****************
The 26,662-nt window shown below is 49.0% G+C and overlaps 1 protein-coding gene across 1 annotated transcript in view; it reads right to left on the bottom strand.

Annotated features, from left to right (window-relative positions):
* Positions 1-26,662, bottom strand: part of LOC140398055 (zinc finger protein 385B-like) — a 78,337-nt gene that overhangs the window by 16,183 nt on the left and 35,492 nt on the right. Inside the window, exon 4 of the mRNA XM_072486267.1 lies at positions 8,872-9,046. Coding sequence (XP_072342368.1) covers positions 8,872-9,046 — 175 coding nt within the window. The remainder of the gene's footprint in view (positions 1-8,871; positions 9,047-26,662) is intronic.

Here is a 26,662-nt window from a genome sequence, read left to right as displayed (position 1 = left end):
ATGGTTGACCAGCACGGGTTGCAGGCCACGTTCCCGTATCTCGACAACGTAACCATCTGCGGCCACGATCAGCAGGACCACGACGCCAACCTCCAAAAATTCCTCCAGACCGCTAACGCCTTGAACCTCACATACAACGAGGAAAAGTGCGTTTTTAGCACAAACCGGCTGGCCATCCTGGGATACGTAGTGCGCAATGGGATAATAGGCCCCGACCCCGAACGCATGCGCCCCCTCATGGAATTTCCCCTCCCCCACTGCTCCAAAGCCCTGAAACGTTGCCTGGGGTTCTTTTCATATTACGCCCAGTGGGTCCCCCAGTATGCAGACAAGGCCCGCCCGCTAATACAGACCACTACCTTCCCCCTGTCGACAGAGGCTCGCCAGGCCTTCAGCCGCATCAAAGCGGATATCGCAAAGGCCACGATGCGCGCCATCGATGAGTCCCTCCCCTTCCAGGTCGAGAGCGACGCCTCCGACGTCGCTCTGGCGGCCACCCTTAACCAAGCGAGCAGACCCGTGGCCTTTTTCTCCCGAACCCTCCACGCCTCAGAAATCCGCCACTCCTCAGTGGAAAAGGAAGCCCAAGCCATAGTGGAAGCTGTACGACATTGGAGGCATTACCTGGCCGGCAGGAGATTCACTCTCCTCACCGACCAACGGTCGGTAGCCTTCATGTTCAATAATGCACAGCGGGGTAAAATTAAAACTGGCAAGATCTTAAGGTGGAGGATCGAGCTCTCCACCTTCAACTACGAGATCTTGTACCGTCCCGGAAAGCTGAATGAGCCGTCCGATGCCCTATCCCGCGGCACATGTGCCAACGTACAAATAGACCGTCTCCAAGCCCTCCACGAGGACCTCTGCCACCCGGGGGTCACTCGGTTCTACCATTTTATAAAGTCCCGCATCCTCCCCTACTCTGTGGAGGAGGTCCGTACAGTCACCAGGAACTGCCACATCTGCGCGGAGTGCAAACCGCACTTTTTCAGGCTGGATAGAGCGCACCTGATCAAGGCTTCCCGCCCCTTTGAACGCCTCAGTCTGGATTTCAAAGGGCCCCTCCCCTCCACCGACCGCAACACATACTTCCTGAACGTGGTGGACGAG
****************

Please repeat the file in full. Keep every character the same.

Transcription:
The 26,662-nt window shown below is 49.0% G+C and overlaps 1 protein-coding gene across 1 annotated transcript in view; it reads right to left on the bottom strand.

Annotated features, from left to right (window-relative positions):
* Positions 1-26,662, bottom strand: part of LOC140398055 (zinc finger protein 385B-like) — a 78,337-nt gene that overhangs the window by 16,183 nt on the left and 35,492 nt on the right. Inside the window, exon 4 of the mRNA XM_072486267.1 lies at positions 8,872-9,046. Coding sequence (XP_072342368.1) covers positions 8,872-9,046 — 175 coding nt within the window. The remainder of the gene's footprint in view (positions 1-8,871; positions 9,047-26,662) is intronic.

Here is a 26,662-nt window from a genome sequence, read left to right as displayed (position 1 = left end):
ATGGTTGACCAGCACGGGTTGCAGGCCACGTTCCCGTATCTCGACAACGTAACCATCTGCGGCCACGATCAGCAGGACCACGACGCCAACCTCCAAAAATTCCTCCAGACCGCTAACGCCTTGAACCTCACATACAACGAGGAAAAGTGCGTTTTTAGCACAAACCGGCTGGCCATCCTGGGATACGTAGTGCGCAATGGGATAATAGGCCCCGACCCCGAACGCATGCGCCCCCTCATGGAATTTCCCCTCCCCCACTGCTCCAAAGCCCTGAAACGTTGCCTGGGGTTCTTTTCATATTACGCCCAGTGGGTCCCCCAGTATGCAGACAAGGCCCGCCCGCTAATACAGACCACTACCTTCCCCCTGTCGACAGAGGCTCGCCAGGCCTTCAGCCGCATCAAAGCGGATATCGCAAAGGCCACGATGCGCGCCATCGATGAGTCCCTCCCCTTCCAGGTCGAGAGCGACGCCTCCGACGTCGCTCTGGCGGCCACCCTTAACCAAGCGAGCAGACCCGTGGCCTTTTTCTCCCGAACCCTCCACGCCTCAGAAATCCGCCACTCCTCAGTGGAAAAGGAAGCCCAAGCCATAGTGGAAGCTGTACGACATTGGAGGCATTACCTGGCCGGCAGGAGATTCACTCTCCTCACCGACCAACGGTCGGTAGCCTTCATGTTCAATAATGCACAGCGGGGTAAAATTAAAACTGGCAAGATCTTAAGGTGGAGGATCGAGCTCTCCACCTTCAACTACGAGATCTTGTACCGTCCCGGAAAGCTGAATGAGCCGTCCGATGCCCTATCCCGCGGCACATGTGCCAACGTACAAATAGACCGTCTCCAAGCCCTCCACGAGGACCTCTGCCACCCGGGGGTCACTCGGTTCTACCATTTTATAAAGTCCCGCATCCTCCCCTACTCTGTGGAGGAGGTCCGTACAGTCACCAGGAACTGCCACATCTGCGCGGAGTGCAAACCGCACTTTTTCAGGCTGGATAGAGCGCACCTGATCAAGGCTTCCCGCCCCTTTGAACGCCTCAGTCTGGATTTCAAAGGGCCCCTCCCCTCCACCGACCGCAACACATACTTCCTGAACGTGGTGGACGAG